• Code means different things to different people – In the end, to end users code simply means the ability to do what they expect.

Related posts:

  1. Software Development Environment
  2. Is Software Development Dead?
  3. Software Development Tweets
  4. The Three Laws of Twitters
  5. Don’t Turn a Code Review Into a Code Rant
  6. Worst Software Bugs


19 Responses to “Laws of Source Code and Software Development”

  • Albin Joseph Says:

    Good list.

    Don’t trust your code – This is one of the biggest mistakes I often make. I always think that my code will work as expected in all the conditions. :-)

  • Steven Klass Says:

    Nice!! Well stated!

  • ibnu triyono Says:

    Commented out code are not comments – Use version control, don’t track code changes by commenting them out. Commented out code is schizophrenic code

    that’s my mistake.

    anyway thanks for sharing

  • Cristina Says:

    Great blog though it would be nice if there was a line-height to this. Seeing all the information smashed together makes me a bit claustrophobic. But good job. +1

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  • Niczar Says:

    «It is not the tools that make a developer»

    A developer that knows his tools well is always better than a developer that can’t be f’d to learn them. Always.

    Like that guy who was a “senior developer” and couldn’t merge+branch if his life depended on it; because he was too proud to ask for help, the dumbass.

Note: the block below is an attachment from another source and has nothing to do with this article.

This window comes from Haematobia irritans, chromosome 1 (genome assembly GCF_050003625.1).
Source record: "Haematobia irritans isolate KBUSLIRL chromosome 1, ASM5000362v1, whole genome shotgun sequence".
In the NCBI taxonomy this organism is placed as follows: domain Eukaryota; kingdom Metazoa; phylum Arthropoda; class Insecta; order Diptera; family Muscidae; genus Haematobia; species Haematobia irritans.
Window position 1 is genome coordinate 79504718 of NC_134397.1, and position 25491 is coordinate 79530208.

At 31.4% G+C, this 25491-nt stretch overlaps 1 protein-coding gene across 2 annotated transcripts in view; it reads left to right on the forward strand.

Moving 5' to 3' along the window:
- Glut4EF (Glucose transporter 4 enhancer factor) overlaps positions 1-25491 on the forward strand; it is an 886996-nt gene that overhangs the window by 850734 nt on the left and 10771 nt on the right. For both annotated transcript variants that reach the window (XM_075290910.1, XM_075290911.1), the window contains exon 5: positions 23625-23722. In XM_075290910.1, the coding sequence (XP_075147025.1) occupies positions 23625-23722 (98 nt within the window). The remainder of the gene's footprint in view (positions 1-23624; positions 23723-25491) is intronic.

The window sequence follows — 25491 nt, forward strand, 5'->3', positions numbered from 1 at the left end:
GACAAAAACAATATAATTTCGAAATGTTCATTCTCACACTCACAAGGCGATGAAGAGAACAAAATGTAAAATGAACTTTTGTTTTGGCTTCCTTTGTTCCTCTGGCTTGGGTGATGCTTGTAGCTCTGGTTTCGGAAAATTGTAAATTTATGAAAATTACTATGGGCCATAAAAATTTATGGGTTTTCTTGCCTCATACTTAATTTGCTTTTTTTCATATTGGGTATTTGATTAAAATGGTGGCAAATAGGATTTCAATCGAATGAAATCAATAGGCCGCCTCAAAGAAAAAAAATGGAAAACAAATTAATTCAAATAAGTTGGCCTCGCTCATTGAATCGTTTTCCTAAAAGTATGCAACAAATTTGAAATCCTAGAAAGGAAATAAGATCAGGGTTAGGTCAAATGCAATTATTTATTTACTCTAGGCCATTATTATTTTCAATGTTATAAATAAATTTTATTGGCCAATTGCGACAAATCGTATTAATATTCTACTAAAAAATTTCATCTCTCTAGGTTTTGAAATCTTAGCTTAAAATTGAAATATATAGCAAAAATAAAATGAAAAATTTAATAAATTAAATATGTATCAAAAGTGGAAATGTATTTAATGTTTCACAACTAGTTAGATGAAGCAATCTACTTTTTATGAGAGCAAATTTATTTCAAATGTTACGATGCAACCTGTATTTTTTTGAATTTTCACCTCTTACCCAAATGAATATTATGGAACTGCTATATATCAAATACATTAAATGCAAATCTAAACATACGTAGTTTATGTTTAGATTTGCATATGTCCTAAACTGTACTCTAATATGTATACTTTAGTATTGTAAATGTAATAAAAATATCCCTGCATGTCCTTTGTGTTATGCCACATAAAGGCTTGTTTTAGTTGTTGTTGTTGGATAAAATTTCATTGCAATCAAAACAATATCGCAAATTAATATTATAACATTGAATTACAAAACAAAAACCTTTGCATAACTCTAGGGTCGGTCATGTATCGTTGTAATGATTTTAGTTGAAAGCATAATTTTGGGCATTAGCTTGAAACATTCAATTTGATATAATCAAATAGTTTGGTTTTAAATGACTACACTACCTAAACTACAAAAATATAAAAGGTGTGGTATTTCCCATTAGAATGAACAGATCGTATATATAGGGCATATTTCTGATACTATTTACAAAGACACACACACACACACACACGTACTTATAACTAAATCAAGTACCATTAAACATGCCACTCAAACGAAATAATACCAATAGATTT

As for your analogy, great artists knew their tools well. Go paint a Sistine Chapel w/o an intimate knowledge of plaster, pigments, grinding, and eggs.

  • matt Says:

    “Code outlives it’s intention”
    Its (possessive)

    Don’t take it personally. It’s not about you, but about pedantry.

  • TechKnow Says:

    @Niczar – You are right, a developer that knows his tools inside out will be more productive if, and only if, he is working with said tools. People should not use tools as a crutches. This observation came from numerous times when I’ve seen engineers stopped in their tracks debugging and trouble shooting a problem because the problem was in a perl script, or a batch file, or visual basic script and not their programming language of choice. Along similar lines, I’ve seen engineers rework, almost from scratch, a large portion of a project for no other reason than because it didn’t fit their tools, mindset, or how they did it in their previous company.

    A tool should not be a crutch, a developer should be more versatile than just what his IDE can auto-generate for him. A programmer should be the computer scientist equivalent of MacGyver, a programmer should be able to fix a bug equally well with either Eclipse or notepad or hex editor or by soldering the computer with a paper clip and a lighter.